Keep one eye on the future: Plan for getting a new license for different states if you move, for instance. Plot out how you’ll meet continuing education requirements—online education or participation in professional conferences can help here.
The National Association of Social Workers and the Association of Social Work Boards both offer a wealth of information on licensing requirements and exams that can help you make your decision.
And to get clarity, you can try putting your social work skills into play: Envision the goals and the life you want, then match these to the realities of your profession, and you’ll make the right decision for you.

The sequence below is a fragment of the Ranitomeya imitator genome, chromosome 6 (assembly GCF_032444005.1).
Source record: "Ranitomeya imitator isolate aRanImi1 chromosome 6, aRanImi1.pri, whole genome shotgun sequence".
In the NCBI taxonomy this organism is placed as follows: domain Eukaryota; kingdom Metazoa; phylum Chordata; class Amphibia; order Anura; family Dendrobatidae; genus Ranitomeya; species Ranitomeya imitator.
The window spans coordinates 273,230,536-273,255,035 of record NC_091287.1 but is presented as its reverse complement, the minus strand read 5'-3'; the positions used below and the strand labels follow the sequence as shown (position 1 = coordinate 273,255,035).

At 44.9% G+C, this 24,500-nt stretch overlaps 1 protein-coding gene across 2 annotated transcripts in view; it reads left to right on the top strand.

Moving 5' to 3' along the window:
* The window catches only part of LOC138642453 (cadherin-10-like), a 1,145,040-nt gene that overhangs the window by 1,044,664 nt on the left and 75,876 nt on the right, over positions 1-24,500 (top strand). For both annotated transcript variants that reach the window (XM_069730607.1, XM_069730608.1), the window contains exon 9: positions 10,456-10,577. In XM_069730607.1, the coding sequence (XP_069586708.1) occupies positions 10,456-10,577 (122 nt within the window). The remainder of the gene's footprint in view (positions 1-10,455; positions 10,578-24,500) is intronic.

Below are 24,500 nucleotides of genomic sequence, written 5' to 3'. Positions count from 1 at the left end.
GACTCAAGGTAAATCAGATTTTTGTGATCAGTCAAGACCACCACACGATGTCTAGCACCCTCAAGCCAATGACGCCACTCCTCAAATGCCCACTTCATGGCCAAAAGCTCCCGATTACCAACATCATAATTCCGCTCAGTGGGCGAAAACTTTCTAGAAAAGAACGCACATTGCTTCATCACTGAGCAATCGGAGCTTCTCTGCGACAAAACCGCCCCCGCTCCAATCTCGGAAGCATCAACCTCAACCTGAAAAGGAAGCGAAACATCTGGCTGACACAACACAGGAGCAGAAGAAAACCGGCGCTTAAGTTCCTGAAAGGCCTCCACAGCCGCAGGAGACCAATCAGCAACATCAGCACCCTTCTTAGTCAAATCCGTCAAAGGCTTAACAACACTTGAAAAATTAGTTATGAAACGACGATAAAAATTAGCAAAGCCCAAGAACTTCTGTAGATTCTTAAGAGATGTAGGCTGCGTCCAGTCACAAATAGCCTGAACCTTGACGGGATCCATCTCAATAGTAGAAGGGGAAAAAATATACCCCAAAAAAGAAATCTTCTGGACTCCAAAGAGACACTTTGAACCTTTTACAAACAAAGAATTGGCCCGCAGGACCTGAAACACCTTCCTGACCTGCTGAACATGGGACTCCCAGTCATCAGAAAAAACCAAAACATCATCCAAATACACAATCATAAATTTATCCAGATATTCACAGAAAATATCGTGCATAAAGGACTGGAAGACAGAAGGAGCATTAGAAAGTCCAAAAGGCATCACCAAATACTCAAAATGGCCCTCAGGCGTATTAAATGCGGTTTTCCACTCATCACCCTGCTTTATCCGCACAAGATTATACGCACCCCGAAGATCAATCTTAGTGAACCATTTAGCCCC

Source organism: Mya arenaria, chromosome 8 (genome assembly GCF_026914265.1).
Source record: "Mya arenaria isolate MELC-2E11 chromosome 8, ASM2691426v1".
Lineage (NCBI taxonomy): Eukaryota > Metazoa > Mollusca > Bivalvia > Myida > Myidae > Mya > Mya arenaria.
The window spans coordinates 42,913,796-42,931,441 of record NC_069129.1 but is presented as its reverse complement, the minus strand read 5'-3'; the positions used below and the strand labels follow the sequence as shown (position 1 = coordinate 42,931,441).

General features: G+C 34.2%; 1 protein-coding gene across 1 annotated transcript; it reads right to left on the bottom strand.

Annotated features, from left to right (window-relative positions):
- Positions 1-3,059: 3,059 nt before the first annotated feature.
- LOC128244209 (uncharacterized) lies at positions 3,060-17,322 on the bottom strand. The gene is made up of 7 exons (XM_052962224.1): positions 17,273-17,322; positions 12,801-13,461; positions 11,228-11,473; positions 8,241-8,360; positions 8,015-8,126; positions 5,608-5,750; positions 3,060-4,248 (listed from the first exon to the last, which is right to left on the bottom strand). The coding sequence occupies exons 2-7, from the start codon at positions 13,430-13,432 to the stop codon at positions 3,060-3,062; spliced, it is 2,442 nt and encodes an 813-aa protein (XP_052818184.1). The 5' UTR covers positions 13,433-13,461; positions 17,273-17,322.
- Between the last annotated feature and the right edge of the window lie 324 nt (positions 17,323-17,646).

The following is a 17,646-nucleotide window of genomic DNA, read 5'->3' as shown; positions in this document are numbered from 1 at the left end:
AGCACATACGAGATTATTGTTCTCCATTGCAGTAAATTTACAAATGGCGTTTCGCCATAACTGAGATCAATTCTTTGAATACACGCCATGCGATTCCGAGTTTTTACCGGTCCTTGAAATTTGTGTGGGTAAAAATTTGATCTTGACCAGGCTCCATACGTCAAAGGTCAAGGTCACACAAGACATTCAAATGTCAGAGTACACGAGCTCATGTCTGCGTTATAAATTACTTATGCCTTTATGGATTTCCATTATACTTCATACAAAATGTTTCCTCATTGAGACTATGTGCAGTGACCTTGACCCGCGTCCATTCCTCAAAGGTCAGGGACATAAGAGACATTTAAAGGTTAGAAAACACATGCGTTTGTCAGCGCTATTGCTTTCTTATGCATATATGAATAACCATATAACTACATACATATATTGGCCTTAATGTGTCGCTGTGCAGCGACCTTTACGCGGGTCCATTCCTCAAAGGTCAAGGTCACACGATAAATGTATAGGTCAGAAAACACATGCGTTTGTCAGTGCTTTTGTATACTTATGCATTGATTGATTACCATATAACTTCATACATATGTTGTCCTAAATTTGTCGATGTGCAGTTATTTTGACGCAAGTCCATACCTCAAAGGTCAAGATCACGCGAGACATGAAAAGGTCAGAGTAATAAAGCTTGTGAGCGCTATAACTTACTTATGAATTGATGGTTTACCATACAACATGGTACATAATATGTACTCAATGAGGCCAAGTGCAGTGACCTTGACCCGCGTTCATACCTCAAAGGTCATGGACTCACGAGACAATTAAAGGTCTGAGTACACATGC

If you are interested in pursuing your Master’s in Social Work, or even if you’re simply interested in discussing the program, please reach out to an Enrollment Counselor at (207) 221-4143 or via email at firstname.lastname@example.org.
Or, fill out an online application now at online.une.edu/gateway-portal-page. We look forward to hearing from you!Tags: licensure | Master of Social Work | Social Work
I agree with your point that social work licenses are there in order to protect citizens from potential malpractice. My daughter expressed her desire to have a career in social work when she graduated high school. Aside from college education, I’m going to have to tell her to prepare for licensure exams as well.